As a therapist, I’m always trying to get people to open up to their friends, or make new friends with whom they can be honest. We’re social beings, we need each other, and countless studies have shown that people with a strong network of friends tend to be happier.
We have a couple of things working against us in learning how to create this network and use it, though. Maybe you heard from your parents that you should keep your problems to yourself, and you’re not supposed to talk to “outsiders” about what’s happening in your family.
Or maybe your friends seem to only want to have fun and laugh, and their eyes glaze over if you start talking about your problems.
Maybe you’ve opened up before only to have well-meaning friends jump in with their obvious solutions to your problems, – as if you haven’t already thought of them.
Closing yourself off from people who genuinely want to be supportive can make you feel lonely and isolated. But sometimes we forget that opening up to others is actually a skill that we need to learn. Here are some tips:
1. Know Your Audience
Trust the right people. If you find yourself consistently disappointed in your friends’ reactions, ask yourself why you keep opening up to them. Could it be you’re hoping to draw them in, make yourself feel closer to them by letting them in on your deepest, darkest secrets? Are you testing the friendship? Maybe you’re subconsciously convincing yourself that opening up is a bad idea by trusting people who are going to disappoint you, thereby proving your hypothesis that opening up isn’t safe.
Whatever the reason, open up to people whom you really feel to be trustworthy. Don’t lay everything that’s going wrong in your life on a new group of people whom you’ve just met (unless it’s a group therapy session).
2. Timing is Everything
I probably don’t have to tell you that having a deep discussion or telling a friend what’s going on with you at a rave or a loud house party is a bad idea. Other bad times include: as your friend is walking out the door on the way to work; on the phone while you or your friend is at work; or when your friend is really tired and/or upset about something else.
3. Do It in Person, Not Over Text
Please, please, if you listen to nothing else, please believe me that you should not have any kind of emotional discussion over text. Texting is for “I’m going to be 5 minutes late,” or “I’m at the fountain in the quad.” It is NOT for “OMG I’m really falling apart….” kinds of talks.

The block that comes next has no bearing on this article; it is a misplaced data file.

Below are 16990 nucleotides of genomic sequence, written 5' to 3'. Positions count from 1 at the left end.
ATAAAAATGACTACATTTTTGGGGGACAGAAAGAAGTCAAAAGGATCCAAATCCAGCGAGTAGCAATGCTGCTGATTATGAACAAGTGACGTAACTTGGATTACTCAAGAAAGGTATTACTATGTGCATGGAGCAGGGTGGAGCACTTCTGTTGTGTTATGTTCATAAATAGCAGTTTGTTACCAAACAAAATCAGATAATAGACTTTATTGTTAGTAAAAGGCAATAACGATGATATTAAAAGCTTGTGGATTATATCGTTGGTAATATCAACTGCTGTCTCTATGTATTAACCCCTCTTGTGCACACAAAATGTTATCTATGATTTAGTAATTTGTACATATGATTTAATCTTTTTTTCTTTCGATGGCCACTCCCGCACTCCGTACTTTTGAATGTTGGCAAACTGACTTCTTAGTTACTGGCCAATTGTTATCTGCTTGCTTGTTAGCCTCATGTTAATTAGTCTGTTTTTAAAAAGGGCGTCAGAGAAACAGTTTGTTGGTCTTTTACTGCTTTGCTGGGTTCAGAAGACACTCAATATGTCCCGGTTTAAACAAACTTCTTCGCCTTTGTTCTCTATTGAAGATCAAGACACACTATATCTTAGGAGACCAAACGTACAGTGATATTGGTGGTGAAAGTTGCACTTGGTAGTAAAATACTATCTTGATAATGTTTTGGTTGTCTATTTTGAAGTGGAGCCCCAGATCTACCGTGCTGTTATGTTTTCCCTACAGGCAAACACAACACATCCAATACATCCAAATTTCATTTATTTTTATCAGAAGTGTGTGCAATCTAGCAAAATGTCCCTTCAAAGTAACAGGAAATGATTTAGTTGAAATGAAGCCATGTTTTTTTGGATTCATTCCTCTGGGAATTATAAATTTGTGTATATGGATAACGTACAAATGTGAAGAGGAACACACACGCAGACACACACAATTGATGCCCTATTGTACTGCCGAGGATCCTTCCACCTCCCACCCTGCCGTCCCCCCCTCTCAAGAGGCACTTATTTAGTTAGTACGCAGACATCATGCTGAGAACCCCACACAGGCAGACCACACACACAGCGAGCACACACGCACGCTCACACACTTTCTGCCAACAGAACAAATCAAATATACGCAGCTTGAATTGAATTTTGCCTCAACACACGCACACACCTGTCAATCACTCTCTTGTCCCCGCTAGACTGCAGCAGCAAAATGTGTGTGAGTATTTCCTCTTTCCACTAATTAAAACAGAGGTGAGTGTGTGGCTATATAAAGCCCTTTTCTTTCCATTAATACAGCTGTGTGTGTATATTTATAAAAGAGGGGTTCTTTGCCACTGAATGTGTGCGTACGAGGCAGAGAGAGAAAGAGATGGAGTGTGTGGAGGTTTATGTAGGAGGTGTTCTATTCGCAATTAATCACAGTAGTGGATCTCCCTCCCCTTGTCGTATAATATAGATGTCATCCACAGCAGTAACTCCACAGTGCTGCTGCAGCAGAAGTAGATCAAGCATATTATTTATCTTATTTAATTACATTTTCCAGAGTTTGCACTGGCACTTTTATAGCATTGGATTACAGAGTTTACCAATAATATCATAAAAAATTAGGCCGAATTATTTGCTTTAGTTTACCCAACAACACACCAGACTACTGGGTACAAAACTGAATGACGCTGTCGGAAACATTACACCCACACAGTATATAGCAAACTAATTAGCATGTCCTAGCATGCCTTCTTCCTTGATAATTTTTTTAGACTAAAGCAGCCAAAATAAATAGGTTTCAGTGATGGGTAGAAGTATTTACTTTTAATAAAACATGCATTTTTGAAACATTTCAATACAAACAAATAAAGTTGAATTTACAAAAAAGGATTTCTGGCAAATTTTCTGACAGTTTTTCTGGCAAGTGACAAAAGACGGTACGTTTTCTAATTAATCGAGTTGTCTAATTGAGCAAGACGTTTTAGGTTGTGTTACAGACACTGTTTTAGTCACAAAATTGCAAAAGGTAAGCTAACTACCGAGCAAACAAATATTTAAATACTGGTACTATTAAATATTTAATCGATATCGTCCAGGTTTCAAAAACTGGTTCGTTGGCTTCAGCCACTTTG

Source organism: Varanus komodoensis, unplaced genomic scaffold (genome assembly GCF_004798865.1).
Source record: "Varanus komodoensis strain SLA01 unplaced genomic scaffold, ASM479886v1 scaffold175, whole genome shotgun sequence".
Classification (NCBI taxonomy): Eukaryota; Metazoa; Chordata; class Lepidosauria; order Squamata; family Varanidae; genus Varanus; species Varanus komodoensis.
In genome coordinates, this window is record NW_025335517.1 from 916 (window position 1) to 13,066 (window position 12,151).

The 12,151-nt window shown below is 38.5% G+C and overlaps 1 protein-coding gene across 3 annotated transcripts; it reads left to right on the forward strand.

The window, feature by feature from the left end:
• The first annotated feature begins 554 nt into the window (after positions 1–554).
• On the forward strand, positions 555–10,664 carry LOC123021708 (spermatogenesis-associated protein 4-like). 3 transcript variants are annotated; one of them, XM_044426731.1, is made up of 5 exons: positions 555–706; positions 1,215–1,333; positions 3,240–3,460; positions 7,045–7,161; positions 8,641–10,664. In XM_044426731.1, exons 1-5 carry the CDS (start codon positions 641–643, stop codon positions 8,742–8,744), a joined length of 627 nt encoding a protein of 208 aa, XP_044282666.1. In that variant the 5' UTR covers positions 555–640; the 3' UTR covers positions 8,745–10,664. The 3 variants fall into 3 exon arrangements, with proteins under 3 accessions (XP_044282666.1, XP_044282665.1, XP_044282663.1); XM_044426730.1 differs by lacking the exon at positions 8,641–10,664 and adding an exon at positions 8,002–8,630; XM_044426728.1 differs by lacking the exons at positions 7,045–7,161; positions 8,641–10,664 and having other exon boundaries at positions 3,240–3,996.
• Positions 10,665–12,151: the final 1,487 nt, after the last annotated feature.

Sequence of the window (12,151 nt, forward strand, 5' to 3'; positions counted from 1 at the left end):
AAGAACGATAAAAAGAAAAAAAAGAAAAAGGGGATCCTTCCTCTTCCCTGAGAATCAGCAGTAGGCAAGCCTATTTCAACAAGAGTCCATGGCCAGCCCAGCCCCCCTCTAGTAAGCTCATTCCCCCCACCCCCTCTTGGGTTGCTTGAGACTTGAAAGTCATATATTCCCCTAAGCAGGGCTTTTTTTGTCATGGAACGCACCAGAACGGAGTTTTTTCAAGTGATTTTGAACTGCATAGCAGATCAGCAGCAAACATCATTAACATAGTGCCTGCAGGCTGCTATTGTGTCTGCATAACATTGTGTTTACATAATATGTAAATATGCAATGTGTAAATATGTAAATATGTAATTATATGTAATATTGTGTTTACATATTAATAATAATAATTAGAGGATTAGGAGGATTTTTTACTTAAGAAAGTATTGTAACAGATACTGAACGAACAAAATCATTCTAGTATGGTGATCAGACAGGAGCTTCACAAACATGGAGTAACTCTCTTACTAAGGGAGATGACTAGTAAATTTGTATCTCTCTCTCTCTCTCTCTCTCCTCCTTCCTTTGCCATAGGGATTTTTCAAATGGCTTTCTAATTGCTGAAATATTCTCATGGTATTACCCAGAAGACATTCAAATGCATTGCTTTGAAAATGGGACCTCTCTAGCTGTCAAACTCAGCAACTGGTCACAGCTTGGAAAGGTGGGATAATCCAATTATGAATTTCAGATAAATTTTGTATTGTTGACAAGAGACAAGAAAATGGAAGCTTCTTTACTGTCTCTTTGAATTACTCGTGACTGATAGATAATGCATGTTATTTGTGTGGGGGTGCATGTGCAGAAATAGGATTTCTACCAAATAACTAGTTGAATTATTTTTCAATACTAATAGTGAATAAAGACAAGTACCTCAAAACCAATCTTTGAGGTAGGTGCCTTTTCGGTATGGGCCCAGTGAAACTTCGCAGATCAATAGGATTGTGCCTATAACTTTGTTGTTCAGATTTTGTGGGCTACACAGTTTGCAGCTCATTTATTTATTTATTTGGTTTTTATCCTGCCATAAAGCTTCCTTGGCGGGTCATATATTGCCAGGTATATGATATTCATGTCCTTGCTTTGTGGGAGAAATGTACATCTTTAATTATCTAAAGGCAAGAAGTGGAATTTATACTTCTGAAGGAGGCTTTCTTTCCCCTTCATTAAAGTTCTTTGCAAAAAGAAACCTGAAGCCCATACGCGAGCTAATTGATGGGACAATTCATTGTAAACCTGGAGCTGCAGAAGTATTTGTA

For one thing, your friend is not going to be able to convey the support you’re looking for over texting, no matter how empathically they type. For another, really explaining confused and complex emotions is very difficult to do over text. It’s difficult to do in any kind of writing. Heck, it’s difficult when talking, so don’t make it harder on yourself by trying to communicate such things with a tiny keyboard and your thumbs.
4. Insert Some Positives
If you’re with a friend who accepts you unconditionally and loves you just as you are, great. They’ll probably be OK with a late night rant about how every single thing in your life sucks. When with everyone else, you can still be connected and receive support – but it’s a good idea to make sure you aren’t 100% negative in your sharing. Hardly any situation doesn’t have some light side, and hardly any stage of life is all dark. What blessings can you count? What are you grateful for? Be sure to balance your sharing with a few of these, and it will help you maintain your perspective, as well.
And even BFFs like to hear what’s going well, sometimes. A friend of mine quotes something she learned from another friend, “”You can unload anything you want, but if you don’t share both good and bad, then you have to start paying me by the hour.”
5. Be Clear About What You Want From Them
If your friends jump in with problem solving, and all you want is some sympathy, you have to tell them that. You can’t get huffy, stalk away and sulk (Well, you can, but it’s not productive and it annoys your friends). It’s perfectly OK to say, “I know I’m whining, but I just need to vent for a minute.” Most friends will be relieved that you’re not making the problem theirs, and will be happy to sympathize.
If you feel like your friends are getting tired of hearing all your problems, maybe it’s time to ask them. You could be projecting your own discomfort with opening up onto them, and assuming that they’re more uncomfortable than they actually are.
On the other hand, maybe they feel like you’re complaining a lot without attempting to change anything. Either way, it’s a good idea to check in with them. But, be prepared for the answer and try not to feel too hurt. It’s actually the sign of a strong friendship that they can give you feedback without you reacting defensively. A friendship like that can make both of you feel safer and more supported.
Image courtesy of: Andy Bernay-Roman